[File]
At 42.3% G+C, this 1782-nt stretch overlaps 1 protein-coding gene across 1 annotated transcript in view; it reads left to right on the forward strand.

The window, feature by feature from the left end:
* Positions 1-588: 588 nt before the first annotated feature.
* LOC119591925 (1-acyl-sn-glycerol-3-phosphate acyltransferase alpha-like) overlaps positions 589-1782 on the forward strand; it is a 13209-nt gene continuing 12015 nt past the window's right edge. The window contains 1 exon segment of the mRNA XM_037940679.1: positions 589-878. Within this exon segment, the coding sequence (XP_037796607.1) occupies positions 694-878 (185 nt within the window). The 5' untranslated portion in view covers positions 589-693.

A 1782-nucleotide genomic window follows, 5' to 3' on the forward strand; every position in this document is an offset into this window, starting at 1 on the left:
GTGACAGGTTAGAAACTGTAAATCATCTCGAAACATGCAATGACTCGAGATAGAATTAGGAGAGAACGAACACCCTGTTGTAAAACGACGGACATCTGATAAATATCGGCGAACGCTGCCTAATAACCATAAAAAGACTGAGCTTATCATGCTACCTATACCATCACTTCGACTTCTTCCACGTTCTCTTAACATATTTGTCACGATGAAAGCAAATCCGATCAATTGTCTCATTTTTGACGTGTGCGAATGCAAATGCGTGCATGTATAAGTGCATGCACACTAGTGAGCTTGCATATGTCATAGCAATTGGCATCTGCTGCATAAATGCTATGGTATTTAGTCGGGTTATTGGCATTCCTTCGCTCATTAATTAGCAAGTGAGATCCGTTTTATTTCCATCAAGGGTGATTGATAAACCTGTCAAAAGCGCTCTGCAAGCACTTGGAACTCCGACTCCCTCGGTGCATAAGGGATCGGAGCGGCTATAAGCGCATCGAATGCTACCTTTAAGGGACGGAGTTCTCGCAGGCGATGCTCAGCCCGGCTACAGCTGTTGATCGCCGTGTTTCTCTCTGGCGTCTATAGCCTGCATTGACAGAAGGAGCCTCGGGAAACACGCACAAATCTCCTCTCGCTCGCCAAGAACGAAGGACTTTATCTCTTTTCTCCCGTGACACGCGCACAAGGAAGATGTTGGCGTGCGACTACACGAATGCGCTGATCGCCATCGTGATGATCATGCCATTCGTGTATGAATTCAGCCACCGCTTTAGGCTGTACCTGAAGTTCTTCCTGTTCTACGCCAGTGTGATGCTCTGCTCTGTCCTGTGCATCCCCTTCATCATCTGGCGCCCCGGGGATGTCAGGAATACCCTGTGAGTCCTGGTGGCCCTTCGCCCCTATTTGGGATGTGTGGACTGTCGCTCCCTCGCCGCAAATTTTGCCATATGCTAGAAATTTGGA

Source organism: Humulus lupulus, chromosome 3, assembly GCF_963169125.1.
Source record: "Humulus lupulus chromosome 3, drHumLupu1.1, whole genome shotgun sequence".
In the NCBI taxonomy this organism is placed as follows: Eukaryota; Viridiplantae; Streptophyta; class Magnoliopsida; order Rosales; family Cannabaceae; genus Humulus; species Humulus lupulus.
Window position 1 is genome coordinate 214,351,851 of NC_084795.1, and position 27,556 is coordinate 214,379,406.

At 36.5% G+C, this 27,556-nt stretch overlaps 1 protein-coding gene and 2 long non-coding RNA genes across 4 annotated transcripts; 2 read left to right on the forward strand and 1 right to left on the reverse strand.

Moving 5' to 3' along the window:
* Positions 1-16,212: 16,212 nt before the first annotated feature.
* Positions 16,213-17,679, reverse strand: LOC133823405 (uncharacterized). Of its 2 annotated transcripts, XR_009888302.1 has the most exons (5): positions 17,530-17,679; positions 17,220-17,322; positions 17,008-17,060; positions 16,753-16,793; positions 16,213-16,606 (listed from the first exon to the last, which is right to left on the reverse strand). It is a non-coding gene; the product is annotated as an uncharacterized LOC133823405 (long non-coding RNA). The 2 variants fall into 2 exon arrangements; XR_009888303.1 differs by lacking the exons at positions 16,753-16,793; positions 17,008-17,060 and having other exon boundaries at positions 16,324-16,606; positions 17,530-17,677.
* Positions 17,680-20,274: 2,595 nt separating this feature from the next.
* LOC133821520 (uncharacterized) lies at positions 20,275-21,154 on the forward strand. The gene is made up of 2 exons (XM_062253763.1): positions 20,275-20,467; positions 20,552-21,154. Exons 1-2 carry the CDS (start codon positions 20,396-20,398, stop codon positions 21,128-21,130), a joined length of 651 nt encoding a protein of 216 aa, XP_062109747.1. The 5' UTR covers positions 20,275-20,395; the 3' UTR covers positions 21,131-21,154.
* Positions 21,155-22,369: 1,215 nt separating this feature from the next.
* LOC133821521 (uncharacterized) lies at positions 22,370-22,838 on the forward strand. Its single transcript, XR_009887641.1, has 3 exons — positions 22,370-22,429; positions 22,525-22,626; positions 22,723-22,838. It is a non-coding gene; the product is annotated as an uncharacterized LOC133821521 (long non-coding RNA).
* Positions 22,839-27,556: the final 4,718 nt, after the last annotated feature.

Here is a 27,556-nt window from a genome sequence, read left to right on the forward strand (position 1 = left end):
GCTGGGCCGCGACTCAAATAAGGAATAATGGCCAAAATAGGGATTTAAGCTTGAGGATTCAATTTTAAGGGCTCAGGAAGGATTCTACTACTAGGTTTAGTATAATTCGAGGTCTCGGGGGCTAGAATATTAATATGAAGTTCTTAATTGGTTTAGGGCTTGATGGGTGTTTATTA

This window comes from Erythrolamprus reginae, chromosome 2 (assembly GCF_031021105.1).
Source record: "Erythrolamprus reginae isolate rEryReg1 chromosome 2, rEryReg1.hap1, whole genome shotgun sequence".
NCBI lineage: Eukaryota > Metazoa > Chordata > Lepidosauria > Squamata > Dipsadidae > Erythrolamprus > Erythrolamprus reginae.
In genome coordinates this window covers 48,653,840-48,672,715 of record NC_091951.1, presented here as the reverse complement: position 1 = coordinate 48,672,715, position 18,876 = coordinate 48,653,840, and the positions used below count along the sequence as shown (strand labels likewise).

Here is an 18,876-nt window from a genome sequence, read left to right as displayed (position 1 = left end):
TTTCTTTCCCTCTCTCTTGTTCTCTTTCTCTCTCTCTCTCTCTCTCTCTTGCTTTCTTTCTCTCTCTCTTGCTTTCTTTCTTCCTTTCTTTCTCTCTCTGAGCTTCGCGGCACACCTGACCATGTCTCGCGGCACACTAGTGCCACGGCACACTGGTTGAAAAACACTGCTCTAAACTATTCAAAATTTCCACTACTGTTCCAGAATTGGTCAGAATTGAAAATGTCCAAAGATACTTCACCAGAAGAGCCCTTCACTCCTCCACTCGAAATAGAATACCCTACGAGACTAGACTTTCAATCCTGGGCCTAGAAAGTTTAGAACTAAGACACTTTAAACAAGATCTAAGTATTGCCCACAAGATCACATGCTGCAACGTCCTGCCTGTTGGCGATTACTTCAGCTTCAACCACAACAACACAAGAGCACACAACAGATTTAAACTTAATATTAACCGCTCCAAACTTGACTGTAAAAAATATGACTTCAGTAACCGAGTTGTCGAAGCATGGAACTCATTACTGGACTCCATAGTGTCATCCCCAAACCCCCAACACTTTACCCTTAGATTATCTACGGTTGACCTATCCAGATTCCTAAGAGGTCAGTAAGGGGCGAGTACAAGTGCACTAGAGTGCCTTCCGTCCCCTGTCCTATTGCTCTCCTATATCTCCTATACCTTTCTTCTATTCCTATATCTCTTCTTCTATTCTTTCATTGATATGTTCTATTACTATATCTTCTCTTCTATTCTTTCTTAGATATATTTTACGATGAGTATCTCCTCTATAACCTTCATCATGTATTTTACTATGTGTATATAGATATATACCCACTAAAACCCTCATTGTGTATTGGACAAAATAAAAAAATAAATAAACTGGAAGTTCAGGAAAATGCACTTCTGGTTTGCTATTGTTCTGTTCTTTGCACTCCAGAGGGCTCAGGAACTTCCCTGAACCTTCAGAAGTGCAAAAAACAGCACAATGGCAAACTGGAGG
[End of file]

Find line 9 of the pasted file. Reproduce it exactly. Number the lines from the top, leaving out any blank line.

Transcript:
In the NCBI taxonomy this organism is placed as follows: Eukaryota; Viridiplantae; Streptophyta; class Magnoliopsida; order Rosales; family Cannabaceae; genus Humulus; species Humulus lupulus.